MN: Tell us how you, as a professional poet, go about the creative act. Do you rise at 5:00 am, go into your lonely writer’s garret, drink a pot of coffee, and ponder deeply the state of the universe before you put ink to paper? Or is it a somewhat more—you’ll pardon the word—prosaic endeavor?
KC: There is the good schedule and then there is the more common frenzy. And then, off in the distance, there is the idyllic situation.
During summers, I usually get up with my wife and kids, work out maybe three times a week, then get to my study by 10:30 in the morning or so. I write on and off till 4:00 pm. I’ll get phone calls and lunch and there’s plenty of family business, but I’m pretty productive. Last summer, I wrote a number of new poems and drafted a couple of essays. I don’t know yet if the poems will be any good, but I’m always hopeful.
During the school year, I try to do the same, but as you know, Matt, in the CSU there are many many demands on our time, some of which are pointless. Right now, for instance, our department is forced to undergo assessment review, and with the help of other faculty I’m writing a report on the creative writing program. The assessment movement is not merely useless; it’s counterproductive. But that argument’s for another time. Because retired tenured professors have not been replaced, our department is spread thin as cellophane. We’ve dropped from thirty-six tenure track faculty to twenty-one. Anyway, we hope to hire two new professors and so prospects are visiting and we go to all of their presentations and lunches and receptions, as we should. Last quarter you and I were writing reports on candidates for retention and tenure. Service can seem endless. Some of the work is actually important. All of it distracts from writing and teaching.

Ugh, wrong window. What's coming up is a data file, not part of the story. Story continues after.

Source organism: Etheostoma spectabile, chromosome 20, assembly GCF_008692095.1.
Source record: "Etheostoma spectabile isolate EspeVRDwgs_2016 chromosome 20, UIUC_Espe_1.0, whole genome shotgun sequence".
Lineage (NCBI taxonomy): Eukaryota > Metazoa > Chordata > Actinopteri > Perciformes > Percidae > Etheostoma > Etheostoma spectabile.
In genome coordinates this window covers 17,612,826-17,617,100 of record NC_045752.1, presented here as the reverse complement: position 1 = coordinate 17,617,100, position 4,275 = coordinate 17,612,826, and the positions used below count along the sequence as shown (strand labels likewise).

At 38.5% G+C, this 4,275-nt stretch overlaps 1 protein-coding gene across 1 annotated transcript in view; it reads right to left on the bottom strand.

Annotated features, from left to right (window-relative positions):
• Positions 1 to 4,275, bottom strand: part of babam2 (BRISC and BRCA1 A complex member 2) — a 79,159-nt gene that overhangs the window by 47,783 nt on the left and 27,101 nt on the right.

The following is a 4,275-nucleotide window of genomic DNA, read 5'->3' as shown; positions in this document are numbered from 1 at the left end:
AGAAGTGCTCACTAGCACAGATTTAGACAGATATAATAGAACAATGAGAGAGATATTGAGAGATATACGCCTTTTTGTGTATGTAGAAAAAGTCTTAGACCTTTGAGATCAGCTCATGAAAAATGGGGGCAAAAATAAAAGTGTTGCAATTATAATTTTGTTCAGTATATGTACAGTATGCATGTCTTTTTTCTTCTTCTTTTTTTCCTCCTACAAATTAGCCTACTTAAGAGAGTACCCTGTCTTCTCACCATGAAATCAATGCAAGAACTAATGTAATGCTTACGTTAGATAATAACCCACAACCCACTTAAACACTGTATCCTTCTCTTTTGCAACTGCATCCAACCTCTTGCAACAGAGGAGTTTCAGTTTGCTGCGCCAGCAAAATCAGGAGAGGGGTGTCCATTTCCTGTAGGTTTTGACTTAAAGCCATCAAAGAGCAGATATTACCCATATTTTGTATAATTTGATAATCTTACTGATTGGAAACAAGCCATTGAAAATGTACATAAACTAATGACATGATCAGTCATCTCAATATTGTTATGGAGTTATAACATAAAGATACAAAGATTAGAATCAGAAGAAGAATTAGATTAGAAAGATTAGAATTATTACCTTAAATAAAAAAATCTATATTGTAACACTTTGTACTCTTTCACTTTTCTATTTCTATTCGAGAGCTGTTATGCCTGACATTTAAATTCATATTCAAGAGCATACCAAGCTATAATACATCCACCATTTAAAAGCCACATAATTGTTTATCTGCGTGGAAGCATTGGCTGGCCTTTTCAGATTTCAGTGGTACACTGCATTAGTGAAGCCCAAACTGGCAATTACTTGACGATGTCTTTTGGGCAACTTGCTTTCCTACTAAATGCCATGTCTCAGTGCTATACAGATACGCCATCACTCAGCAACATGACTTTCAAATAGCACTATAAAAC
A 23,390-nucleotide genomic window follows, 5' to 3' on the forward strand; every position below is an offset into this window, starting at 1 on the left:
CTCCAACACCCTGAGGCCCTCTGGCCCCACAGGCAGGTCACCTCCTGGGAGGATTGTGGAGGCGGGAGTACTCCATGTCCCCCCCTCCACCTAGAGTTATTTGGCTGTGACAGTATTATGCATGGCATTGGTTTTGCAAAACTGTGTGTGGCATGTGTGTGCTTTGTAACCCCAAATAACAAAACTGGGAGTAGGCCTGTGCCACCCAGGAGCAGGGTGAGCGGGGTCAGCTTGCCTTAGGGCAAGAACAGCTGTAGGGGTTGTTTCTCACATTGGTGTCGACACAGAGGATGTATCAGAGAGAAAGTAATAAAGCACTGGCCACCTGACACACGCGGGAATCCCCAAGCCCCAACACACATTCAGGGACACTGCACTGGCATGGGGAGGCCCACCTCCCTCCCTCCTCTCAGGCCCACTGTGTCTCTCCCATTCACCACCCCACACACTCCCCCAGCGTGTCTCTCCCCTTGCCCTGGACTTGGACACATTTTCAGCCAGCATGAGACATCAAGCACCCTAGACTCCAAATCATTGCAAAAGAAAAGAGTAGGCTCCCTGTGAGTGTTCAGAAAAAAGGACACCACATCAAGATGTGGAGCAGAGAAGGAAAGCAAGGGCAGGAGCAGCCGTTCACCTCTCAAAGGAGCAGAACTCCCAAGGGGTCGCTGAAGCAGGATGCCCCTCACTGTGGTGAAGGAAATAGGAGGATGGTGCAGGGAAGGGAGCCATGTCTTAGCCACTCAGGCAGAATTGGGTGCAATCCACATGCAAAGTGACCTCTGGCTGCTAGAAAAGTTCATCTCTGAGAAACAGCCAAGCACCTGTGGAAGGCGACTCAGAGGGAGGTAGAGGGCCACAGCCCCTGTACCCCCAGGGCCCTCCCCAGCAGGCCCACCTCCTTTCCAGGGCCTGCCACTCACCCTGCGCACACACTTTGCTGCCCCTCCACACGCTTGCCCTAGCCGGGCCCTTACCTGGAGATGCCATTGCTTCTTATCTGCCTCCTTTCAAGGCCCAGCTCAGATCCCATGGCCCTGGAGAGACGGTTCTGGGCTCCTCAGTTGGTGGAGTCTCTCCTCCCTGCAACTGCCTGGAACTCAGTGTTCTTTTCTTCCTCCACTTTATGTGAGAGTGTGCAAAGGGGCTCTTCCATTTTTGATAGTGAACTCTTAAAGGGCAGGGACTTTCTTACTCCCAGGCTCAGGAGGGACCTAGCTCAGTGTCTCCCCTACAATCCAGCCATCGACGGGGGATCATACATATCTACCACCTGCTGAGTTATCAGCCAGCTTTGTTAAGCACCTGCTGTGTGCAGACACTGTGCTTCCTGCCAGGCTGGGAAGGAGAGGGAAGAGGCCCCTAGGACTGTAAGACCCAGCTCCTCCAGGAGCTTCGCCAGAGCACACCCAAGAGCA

Given these distractions, I like your word “prosaic.” I have no time for writer’s block, believe me. My goal is to do something every weekday (and as many weekend days as possible) that advances my writing life. I don’t always succeed, but I’m dedicated to squeezing the writing into the openings in my schedule. I must say that you, old friend, as department scheduler, have helped me profoundly by granting me all afternoon classes.There are occasional days of creative bliss, though. Sometimes, often in summer, my wife and I get to go away for a few days to a friend’s cabin on the north coast, and I write for four or five hours and do some deep reading. I don’t ever drink caffeine; it interferes with getting into that trance I described. But yes I do ponder up there. I read poetry and novels and books on physics or whatever, and then my wife and I go for walks. Up there, I’ve had some of my most productive, “inspired” moments and written some of my best poems.